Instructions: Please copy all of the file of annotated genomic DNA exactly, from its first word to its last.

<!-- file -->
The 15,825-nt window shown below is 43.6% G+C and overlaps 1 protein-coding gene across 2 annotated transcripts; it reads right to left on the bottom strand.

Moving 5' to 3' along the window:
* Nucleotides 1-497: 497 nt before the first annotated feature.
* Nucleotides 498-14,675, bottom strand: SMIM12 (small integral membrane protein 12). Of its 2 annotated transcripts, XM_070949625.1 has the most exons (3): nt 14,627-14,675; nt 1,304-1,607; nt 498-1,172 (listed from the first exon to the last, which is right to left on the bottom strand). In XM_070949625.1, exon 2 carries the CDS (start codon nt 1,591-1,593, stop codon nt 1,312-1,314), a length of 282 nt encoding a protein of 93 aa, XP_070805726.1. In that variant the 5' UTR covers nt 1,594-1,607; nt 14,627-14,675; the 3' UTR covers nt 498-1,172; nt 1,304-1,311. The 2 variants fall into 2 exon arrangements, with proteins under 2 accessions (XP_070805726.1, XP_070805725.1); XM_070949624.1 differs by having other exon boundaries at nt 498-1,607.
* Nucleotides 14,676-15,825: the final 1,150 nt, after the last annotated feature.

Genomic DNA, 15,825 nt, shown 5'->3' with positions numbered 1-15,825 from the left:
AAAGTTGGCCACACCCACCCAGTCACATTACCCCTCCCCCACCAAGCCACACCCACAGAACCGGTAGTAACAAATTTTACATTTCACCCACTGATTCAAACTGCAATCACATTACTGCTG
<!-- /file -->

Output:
The 15,825-nt window shown below is 43.6% G+C and overlaps 1 protein-coding gene across 2 annotated transcripts; it reads right to left on the bottom strand.

Moving 5' to 3' along the window:
* Nucleotides 1-497: 497 nt before the first annotated feature.
* Nucleotides 498-14,675, bottom strand: SMIM12 (small integral membrane protein 12). Of its 2 annotated transcripts, XM_070949625.1 has the most exons (3): nt 14,627-14,675; nt 1,304-1,607; nt 498-1,172 (listed from the first exon to the last, which is right to left on the bottom strand). In XM_070949625.1, exon 2 carries the CDS (start codon nt 1,591-1,593, stop codon nt 1,312-1,314), a length of 282 nt encoding a protein of 93 aa, XP_070805726.1. In that variant the 5' UTR covers nt 1,594-1,607; nt 14,627-14,675; the 3' UTR covers nt 498-1,172; nt 1,304-1,311. The 2 variants fall into 2 exon arrangements, with proteins under 2 accessions (XP_070805726.1, XP_070805725.1); XM_070949624.1 differs by having other exon boundaries at nt 498-1,607.
* Nucleotides 14,676-15,825: the final 1,150 nt, after the last annotated feature.

Genomic DNA, 15,825 nt, shown 5'->3' with positions numbered 1-15,825 from the left:
AAAGTTGGCCACACCCACCCAGTCACATTACCCCTCCCCCACCAAGCCACACCCACAGAACCGGTAGTAACAAATTTTACATTTCACCCACTGATTCAAACTGCAATCACATTACTGCTG